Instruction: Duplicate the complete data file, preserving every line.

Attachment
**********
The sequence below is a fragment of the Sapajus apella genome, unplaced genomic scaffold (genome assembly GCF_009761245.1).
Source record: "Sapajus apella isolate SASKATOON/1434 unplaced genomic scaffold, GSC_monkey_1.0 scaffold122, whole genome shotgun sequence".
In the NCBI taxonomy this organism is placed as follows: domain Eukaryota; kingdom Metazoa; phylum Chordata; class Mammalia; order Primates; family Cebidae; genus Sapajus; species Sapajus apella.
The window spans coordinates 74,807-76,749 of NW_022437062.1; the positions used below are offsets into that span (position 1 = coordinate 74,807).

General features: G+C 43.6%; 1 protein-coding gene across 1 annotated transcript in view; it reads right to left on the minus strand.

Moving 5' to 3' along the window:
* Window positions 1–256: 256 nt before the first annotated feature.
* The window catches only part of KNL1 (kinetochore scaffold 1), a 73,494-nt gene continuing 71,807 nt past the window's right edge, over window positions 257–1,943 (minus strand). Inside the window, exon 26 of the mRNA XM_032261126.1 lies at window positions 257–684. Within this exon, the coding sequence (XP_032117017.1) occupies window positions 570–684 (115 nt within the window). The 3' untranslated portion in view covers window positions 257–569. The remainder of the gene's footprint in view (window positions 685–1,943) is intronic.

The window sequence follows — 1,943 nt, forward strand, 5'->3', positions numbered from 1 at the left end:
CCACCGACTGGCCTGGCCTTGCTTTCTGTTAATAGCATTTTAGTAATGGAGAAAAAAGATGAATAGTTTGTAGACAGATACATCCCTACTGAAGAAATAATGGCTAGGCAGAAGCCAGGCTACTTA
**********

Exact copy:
The sequence below is a fragment of the Sapajus apella genome, unplaced genomic scaffold (genome assembly GCF_009761245.1).
Source record: "Sapajus apella isolate SASKATOON/1434 unplaced genomic scaffold, GSC_monkey_1.0 scaffold122, whole genome shotgun sequence".
In the NCBI taxonomy this organism is placed as follows: domain Eukaryota; kingdom Metazoa; phylum Chordata; class Mammalia; order Primates; family Cebidae; genus Sapajus; species Sapajus apella.
The window spans coordinates 74,807-76,749 of NW_022437062.1; the positions used below are offsets into that span (position 1 = coordinate 74,807).

General features: G+C 43.6%; 1 protein-coding gene across 1 annotated transcript in view; it reads right to left on the minus strand.

Moving 5' to 3' along the window:
* Window positions 1–256: 256 nt before the first annotated feature.
* The window catches only part of KNL1 (kinetochore scaffold 1), a 73,494-nt gene continuing 71,807 nt past the window's right edge, over window positions 257–1,943 (minus strand). Inside the window, exon 26 of the mRNA XM_032261126.1 lies at window positions 257–684. Within this exon, the coding sequence (XP_032117017.1) occupies window positions 570–684 (115 nt within the window). The 3' untranslated portion in view covers window positions 257–569. The remainder of the gene's footprint in view (window positions 685–1,943) is intronic.

The window sequence follows — 1,943 nt, forward strand, 5'->3', positions numbered from 1 at the left end:
CCACCGACTGGCCTGGCCTTGCTTTCTGTTAATAGCATTTTAGTAATGGAGAAAAAAGATGAATAGTTTGTAGACAGATACATCCCTACTGAAGAAATAATGGCTAGGCAGAAGCCAGGCTACTTA